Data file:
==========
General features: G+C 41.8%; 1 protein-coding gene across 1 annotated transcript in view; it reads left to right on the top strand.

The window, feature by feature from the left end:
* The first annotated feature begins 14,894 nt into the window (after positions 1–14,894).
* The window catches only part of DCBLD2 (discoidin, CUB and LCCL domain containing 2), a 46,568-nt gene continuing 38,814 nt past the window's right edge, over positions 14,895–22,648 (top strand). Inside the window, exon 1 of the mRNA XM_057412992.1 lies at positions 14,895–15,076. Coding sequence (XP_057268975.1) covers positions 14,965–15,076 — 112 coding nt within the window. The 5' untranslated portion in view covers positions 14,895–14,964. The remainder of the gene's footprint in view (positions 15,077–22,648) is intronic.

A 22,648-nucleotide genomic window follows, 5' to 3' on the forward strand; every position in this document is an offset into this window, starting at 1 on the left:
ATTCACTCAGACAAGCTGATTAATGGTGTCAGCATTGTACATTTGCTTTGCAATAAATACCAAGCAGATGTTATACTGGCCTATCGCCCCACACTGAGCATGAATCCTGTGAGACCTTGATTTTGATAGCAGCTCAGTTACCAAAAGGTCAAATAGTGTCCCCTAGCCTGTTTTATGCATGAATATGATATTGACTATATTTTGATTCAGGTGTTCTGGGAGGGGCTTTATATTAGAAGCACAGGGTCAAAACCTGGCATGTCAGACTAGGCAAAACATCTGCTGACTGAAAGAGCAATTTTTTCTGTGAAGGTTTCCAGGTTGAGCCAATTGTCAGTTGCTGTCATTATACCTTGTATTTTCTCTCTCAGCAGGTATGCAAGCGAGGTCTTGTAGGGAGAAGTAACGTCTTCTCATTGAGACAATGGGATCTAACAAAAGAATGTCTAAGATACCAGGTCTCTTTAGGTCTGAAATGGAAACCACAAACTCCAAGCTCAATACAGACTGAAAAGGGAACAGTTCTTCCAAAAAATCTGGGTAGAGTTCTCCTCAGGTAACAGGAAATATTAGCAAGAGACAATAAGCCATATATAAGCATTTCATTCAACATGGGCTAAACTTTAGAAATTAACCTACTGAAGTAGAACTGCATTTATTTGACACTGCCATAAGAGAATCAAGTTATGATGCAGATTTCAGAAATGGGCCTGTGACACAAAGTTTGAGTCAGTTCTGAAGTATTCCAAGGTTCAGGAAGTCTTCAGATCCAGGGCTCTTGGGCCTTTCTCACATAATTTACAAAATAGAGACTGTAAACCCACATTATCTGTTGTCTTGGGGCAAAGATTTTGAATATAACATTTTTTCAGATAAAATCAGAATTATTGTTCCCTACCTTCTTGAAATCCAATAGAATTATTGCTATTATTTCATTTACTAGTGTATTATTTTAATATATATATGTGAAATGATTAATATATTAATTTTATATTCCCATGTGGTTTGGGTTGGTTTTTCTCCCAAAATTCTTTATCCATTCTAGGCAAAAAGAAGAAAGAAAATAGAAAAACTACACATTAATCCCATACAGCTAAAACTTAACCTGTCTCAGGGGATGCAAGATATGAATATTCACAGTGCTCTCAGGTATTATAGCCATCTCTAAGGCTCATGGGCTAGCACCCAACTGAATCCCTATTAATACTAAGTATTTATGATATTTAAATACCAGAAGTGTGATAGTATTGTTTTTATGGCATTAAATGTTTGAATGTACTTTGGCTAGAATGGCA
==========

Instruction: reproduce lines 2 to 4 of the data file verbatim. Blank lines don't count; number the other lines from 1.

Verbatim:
The window, feature by feature from the left end:
* The first annotated feature begins 14,894 nt into the window (after positions 1–14,894).
* The window catches only part of DCBLD2 (discoidin, CUB and LCCL domain containing 2), a 46,568-nt gene continuing 38,814 nt past the window's right edge, over positions 14,895–22,648 (top strand). Inside the window, exon 1 of the mRNA XM_057412992.1 lies at positions 14,895–15,076. Coding sequence (XP_057268975.1) covers positions 14,965–15,076 — 112 coding nt within the window. The 5' untranslated portion in view covers positions 14,895–14,964. The remainder of the gene's footprint in view (positions 15,077–22,648) is intronic.